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From The Collaborative International Dictionary of English v.0.48:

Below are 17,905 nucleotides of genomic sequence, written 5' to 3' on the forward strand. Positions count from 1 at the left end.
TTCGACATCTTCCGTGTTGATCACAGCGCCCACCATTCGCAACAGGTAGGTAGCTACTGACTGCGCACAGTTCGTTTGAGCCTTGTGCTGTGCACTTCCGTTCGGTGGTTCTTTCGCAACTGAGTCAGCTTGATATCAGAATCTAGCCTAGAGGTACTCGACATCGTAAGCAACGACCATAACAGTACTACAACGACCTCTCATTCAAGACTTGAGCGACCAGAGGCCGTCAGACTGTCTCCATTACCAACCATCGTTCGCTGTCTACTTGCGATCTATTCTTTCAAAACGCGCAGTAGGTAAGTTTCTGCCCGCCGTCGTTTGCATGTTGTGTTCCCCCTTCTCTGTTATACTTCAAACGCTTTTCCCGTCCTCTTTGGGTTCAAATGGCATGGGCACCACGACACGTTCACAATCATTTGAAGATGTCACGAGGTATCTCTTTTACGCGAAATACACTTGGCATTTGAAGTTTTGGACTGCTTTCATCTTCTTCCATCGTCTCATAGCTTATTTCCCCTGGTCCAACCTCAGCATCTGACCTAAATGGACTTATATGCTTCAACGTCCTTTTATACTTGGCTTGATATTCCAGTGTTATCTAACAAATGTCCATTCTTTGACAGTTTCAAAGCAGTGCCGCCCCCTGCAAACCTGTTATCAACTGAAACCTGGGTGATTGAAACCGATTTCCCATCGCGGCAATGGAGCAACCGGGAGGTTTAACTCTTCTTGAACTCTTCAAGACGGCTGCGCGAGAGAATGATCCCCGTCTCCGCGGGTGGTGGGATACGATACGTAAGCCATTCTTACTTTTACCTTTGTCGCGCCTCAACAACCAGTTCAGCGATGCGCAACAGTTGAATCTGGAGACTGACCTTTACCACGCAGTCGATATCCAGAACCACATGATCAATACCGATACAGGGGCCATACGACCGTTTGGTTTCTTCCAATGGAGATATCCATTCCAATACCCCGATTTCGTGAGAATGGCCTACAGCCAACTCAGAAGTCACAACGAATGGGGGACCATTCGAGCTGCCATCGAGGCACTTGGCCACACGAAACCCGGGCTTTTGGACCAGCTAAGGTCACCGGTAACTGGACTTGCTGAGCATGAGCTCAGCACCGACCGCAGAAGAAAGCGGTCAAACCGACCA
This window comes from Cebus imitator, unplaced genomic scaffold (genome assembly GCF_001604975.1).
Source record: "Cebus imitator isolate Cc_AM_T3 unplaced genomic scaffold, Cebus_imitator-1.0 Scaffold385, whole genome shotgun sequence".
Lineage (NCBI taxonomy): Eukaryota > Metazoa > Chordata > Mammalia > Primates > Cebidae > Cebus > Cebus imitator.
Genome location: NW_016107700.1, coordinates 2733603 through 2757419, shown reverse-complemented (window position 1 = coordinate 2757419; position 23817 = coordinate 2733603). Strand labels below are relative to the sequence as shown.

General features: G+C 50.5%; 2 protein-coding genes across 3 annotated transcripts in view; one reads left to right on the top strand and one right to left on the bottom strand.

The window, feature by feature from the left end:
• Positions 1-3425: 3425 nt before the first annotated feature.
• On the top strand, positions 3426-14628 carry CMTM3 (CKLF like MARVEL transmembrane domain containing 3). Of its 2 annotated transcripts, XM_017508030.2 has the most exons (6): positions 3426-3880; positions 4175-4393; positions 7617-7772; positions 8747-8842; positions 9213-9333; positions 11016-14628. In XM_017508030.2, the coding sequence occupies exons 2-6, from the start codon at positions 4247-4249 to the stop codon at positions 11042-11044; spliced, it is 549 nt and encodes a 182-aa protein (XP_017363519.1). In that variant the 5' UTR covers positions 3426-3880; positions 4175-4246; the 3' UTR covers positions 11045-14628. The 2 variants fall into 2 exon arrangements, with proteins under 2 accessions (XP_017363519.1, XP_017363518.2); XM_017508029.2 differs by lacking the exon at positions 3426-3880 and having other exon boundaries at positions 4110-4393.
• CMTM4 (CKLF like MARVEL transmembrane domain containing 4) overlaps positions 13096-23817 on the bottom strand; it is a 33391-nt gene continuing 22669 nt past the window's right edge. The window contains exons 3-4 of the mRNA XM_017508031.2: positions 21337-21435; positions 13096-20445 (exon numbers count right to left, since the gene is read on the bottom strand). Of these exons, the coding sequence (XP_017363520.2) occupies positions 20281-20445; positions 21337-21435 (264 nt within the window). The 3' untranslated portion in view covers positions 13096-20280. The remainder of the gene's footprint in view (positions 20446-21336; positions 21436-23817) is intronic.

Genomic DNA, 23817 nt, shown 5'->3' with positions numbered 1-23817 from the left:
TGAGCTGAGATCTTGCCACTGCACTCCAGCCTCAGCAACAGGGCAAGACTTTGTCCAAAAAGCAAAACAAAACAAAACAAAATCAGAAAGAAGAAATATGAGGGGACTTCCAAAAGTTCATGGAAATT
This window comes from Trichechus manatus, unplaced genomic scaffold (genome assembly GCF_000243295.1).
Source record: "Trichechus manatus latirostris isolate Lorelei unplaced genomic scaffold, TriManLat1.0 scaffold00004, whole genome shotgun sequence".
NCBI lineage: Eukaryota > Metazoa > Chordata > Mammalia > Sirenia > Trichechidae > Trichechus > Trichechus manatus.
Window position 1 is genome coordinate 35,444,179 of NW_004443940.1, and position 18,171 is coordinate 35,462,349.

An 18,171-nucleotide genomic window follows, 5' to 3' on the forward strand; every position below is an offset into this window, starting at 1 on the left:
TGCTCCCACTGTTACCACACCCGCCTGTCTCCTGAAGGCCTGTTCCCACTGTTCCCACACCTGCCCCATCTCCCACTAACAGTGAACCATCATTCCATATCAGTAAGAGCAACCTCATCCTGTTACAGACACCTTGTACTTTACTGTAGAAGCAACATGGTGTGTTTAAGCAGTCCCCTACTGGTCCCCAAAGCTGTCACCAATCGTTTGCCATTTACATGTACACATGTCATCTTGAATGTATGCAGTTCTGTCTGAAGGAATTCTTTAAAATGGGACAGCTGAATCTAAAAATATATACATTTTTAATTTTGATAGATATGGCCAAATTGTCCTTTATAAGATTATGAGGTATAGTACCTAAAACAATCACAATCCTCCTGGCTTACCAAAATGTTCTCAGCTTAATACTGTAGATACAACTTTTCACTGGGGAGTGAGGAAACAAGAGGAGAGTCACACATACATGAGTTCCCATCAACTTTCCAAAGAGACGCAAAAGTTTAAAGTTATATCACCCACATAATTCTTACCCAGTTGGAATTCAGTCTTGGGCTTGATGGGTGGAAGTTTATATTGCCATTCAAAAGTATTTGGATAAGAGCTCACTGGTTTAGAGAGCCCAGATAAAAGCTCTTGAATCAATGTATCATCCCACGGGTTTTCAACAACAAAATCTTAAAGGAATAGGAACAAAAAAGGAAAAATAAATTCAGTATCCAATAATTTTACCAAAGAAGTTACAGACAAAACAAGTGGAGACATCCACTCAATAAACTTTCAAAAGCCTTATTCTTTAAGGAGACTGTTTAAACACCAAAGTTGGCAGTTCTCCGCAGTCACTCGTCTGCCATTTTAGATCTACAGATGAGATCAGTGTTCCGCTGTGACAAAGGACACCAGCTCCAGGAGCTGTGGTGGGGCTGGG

Ventilate \Ven"ti*late\, v. t. [imp. & p. p. Ventilated; p. pr. & vb. n. Ventilating.] [L. ventilatus, p. p. of ventilare to toss, brandish in the air, to fan, to winnow, from ventus wind; akin to E. wind. See Wind rushing air.] 1. To open and expose to the free passage of air; to supply with fresh air, and remove impure air from; to air; as, to ventilate a room; to ventilate a cellar; to ventilate a mine. [1913 Webster] 2. To provide with a vent, or escape, for air, gas, etc.; as, to ventilate a mold, or a water-wheel bucket. [1913 Webster] 3. To change or renew, as the air of a room. --Harvey. [1913 Webster] 4. To winnow; to fan; as, to ventilate wheat. [1913 Webster] 5. To sift and examine; to bring out, and subject to penetrating scrutiny; to expose to examination and discussion; as, to ventilate questions of policy. --Ayliffe. [1913 Webster] 6. To give vent to; to utter; to make public. [1913 Webster] Macaulay took occasion to ventilate one of those startling, but not very profound, paradoxes. --J. C. Shairp. [1913 Webster]